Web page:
Moffat County High School second semester block schedule
Monday through Thursday
First period: 8 to 9:25 a.m.
Break: 9:25 to 9:35 a.m.
Second period: 9:35 to 11:00 a.m.
Lunch: 11:00 to 11:40 a.m.
Passing period: 11:40 to 11:50 a.m.
Third period: 11:50 a.m. to 1:15 p.m.
Break: 1:15 to 1:25 p.m.
Sustained silent reading: 1:25 to 1:55 p.m.
Passing period: 1:55 to 2:05 p.m.
Fourth period: 2:05 to 3:30 p.m.
First period: 8 to 9:10 a.m.
Break: 9:10 to 9:20 a.m.
Sustained silent reading: 9:20 to 9:50 a.m.
Passing period: 9:50 to 10:00 a.m.
Second period: 10:00 to 11:10 a.m.
Lunch: 11:10 to 11:45 a.m.
Passing period: 11:45 to 11:55 a.m.
Third period: 11:55 a.m. to 1:00 p.m.
Passing period: 1:00 to 1:10 p.m.
Fourth period: 1:10 to 2:15 p.m.
In recent months, Moffat County High School math teacher Cassia McDiffett and her colleagues have been able to rearrange their classroom curricula to reach students with new methods.
For instance, McDiffett’s geometry classes have spent more time perfecting the drawing of polygons that are part of the math branch.
But, there’s one shape in particular that helped make that possible: the rectangular entries in students’ daily schedules, which are larger than they were in previous years.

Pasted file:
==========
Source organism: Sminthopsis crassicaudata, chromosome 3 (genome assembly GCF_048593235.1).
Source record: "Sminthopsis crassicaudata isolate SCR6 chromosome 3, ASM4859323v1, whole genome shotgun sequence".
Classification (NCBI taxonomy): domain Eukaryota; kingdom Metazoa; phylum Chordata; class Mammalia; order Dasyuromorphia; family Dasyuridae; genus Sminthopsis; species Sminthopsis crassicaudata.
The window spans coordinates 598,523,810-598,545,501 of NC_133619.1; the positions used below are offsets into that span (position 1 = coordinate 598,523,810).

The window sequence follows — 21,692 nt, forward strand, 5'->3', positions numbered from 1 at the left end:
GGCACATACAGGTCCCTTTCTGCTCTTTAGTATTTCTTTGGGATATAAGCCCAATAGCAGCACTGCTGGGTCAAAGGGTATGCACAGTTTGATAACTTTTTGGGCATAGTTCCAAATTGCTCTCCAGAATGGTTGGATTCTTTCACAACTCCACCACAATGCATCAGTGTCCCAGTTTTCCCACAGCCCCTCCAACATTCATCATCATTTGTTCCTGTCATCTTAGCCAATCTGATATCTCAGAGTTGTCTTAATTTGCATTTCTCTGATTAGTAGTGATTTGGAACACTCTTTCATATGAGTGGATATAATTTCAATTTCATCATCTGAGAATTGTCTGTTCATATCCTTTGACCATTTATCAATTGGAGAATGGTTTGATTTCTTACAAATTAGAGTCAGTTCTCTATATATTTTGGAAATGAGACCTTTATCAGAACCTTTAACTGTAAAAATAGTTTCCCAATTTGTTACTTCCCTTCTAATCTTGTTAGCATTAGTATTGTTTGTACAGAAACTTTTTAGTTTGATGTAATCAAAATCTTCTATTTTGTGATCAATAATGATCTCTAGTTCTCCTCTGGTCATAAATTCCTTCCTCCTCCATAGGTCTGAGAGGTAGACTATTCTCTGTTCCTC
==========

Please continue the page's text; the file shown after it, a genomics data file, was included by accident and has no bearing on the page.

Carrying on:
The first semester of MCHS’s 2013-14 year ended Dec. 20, marking the first full term under the new block schedule format. After returning from winter break on Monday, students, teachers and administrators were looking forward to getting back to the system to which they’ve grown accustomed these past four months.
Adjusting to schedule
Back in August, the concept of eight 85-minute classes during the course of two days was a foreign one to MCHS seniors Derek Maiolo and Kelly Knez and junior Tiffany Lingo, who were used to the routine of the same seven classes every day. They had to adjust to four classes on “A” days, followed by a different four on “B” days, but the upperclassmen were quick to appreciate the new daily flow.
The three agreed that for the majority of days, time seems to pass more quickly with the block schedule, though some classes work better in the format than others.
There’s also less stress involved with homework when it isn’t due the very next day.
“It doesn’t feel so heavy, and I like that if you have a question about something, you can talk to the teacher and have an extra night to work on it,” Knez said.
Lingo said she felt like the additional time each day allows for more thorough learning, especially with more advanced classes, such as college-level biology.
An extended time for physical education is also nice, Maiolo said. However, one thing that was difficult to adjust to was the amount of time between classes, which originally included two 10-minute breaks and four five-minute passing periods.
Starting this semester, the schedule now includes four 10-minute passing periods, two of which are simply referred to as breaks.
“It’s more consistent now,” Maiolo said.
The passing periods and a lunch that’s been shortened by five minutes have been the main tweaks so far as the second semester begins.